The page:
Archive for September, 2011
by Rafael S.W.
She was getting ready for work and I was watching her cover up her nakedness, piece by piece. Whenever she did this I felt things catching in the back of my throat and they didn’t leave until she had had gone. In my mind I lay on the bed like one of those river cleanup sieves, trash slowly congealing around my wide open mouth. She was beautiful. And every morning I was sure she was leaving.
I watched her this morning, as she worked her way up into clothing. Each step seemed to take her further away from me and further into the world. I wished I could save her. I imagined her at work, one lonely girl in a sea of ties. They wouldn’t be able to tell the difference between her brave smile and her real one. It was cold in these mornings now and she got dressed quickly. She was wearing a white blouse, a new one, flecked with red dots to attract the eye. But then there was something strange, she stopped for a second. “Oh,” she said softly, turning to me, holding her hands to her mouth. She coughed again and I noticed that her hands were brimming with freshly cut poppies, violently red flowers that were already starting to drip onto the floor.
Rafael S.W. exists for the glorious stories. He has been giving them out like strange candy for about 11 years. He is studying at RMIT, where he is one of the founding members of their newest secret society- ‘Dead Poets’ Fight Club’. Rafael, the writer of broken-hearted boys and the ocean. Rafael whose soul is electricity and banks.
by Liz Ryan
The house, two stories high, walls white as bone. The real estate agent, standing before the front door, smiling, teeth whiter than the walls. You approach and she ushers you in, always smiling, teeth flashing as she rushes through the details of the house.
Perfect for you, she says, and it’s clear she knows something about perfect; perfect suit, perfect teeth, perfect hair. You smile, as if you believe her, believe in her perfection.
Your teeth, yellowed by years of sugar and life, stay hidden behind your lips as you walk through the house, tracking dirt on the perfect white carpet. She pretends not to notice.
Beautiful house, you say, as if you know anything about beauty; ugly clothes, scarred face, messy hair, yellow teeth. She smiles, as if she believes you, believes in your beauty.
She goes through every room in detail, showing you the deep closets, big showers, nifty features. But all you see are the scratches in the wood of this door, rust in the bathroom sink, gouges in the floors, marks on the ceiling. The flaws stand out in an otherwise perfect room.
This in mind you look at the real estate agent. Suddenly all you can see are the wrinkles around her eyes, on her forehead, the slightly uneven height of her ears, a stain on her jacket, a flyaway hair.
Too expensive, you say, and walk out the door, leaving her white teeth to try their act of perfection on the next victim.
Liz is an emerging writer studying at Deakin University. She spent the first few years of her life toughing out the freezing winters of Waseca, Minnesota. The story of how she got from northern America to southern Australia is long and complicated. Suffice to say she did.
by Amy Han
He has softer hands than mine. Until now, I have always been proud of my calloused jeweller’s hands – here is where the wires accidentally pierce; here the skin has hardened for better grip on findings and beads. My cuticles are rough and thick, like pumice stone. Nails kept blunt and unpolished because length gets in the way and polish doesn’t last a working session. These hands reveal who I am. I am an artist. This is how I make my living, sacrificing the softness of my own touch for the intricately adorned beauty of others. I create beauty with these hands. But he makes me want to hide the fact. His fingertips, with their soft and gentle pads, whisper across my shoulders and make me flinch. I feel the breath of them pressing into my palms and instinctively close in my fingers. He’s reaching. Fingers sliding down my arms, hands enveloping them on the way down. Like the silk scarves I use for wrapping wooden beads. He has all ten of my fingers, every rough-ended, tough, labour-enduring one. He is peeling them open, and kissing my palms. Lips pressing into the centre of the left, and then the right. I shudder.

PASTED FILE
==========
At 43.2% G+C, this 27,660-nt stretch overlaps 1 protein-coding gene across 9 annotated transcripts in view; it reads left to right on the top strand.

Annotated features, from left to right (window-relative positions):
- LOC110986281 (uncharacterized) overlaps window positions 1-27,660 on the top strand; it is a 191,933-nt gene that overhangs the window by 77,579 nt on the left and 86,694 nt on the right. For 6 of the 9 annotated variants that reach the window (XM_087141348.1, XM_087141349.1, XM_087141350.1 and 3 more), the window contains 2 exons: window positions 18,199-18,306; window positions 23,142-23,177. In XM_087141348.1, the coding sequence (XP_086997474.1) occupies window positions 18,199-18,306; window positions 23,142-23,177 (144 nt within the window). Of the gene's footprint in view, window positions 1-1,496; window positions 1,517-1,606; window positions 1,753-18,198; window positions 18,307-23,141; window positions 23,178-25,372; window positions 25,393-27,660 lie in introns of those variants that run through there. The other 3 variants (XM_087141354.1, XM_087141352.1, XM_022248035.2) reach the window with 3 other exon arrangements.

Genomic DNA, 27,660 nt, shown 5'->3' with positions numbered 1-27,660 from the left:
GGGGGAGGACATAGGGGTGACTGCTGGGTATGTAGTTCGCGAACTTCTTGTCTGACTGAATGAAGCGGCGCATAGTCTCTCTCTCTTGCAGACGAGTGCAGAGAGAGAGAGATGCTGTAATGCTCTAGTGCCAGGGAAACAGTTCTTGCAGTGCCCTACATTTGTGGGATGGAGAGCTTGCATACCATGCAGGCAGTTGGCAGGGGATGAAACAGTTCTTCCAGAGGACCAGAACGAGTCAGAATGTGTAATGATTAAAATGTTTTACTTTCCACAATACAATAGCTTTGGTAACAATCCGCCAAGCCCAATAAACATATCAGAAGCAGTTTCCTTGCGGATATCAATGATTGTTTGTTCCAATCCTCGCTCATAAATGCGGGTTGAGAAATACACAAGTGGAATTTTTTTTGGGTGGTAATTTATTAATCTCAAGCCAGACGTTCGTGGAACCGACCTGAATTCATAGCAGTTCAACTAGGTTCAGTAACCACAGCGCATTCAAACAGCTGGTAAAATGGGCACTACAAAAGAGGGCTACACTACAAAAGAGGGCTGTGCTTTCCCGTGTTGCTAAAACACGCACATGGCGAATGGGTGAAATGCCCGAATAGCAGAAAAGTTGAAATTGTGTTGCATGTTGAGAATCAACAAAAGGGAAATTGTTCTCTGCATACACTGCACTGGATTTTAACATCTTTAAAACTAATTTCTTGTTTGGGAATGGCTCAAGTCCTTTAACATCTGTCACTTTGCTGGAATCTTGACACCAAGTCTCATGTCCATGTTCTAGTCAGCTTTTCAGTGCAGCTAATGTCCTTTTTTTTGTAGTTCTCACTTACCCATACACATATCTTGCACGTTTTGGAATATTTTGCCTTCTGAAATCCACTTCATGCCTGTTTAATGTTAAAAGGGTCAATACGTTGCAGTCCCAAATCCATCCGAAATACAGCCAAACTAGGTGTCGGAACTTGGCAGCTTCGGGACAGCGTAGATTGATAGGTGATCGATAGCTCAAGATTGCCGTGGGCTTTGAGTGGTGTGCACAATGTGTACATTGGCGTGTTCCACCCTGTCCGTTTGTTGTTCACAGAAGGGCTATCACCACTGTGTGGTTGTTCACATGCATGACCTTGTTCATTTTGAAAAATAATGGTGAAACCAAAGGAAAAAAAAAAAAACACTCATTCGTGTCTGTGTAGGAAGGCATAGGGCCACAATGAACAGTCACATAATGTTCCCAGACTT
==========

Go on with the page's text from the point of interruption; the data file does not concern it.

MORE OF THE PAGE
Amy Han is a Melbourne writer who has recently published her first novel, Ru Dreaming. www.amyhan.com.au
by Caitlin Gall
The antiseptic perfume hits your nostrils as soon as the glass doors part, like a rolling wave of purity that breaks as soon as it hits you. They say that smell is one of the strongest memory triggers; you believe that now, as harrowing images force their way inside your thoughts, haunting you.
The buzz of the machine is next to assault your senses; it sounds something akin to a dentist drill, but lacks the signature cold shiver down your spine, that sets your teeth on edge.
You step out from under the blanket of humidity that has covered the world with huge, clammy hands; the air-conditioned atmosphere welcomes your sweat-slick skin with enveloping arms.
The bell attached to the door rings dutifully, notifying those who care that you have arrived. Nobody looks your way, and for that you are thankful; the few tears trailing glistening paths down your cheeks will go unnoticed for now. Anyone who does care to look may mistake the errant droplets as symptoms of fear or nerves, but they would be mistaken.
You take a seat, your hands fiddling with the crumpled photo you have clasped so tightly, for so long. It is the only thing you have left to hold on to, and you won’t let go.
The tattoo artist calls your name, and you move towards the chair numbly. You may never hold your baby in your arms, but you will have her with you forever.
Caitlin lives in Geelong, and is currently studying Bachelor of Arts at Deakin University. Caitlin likes to collect pets in her spare time.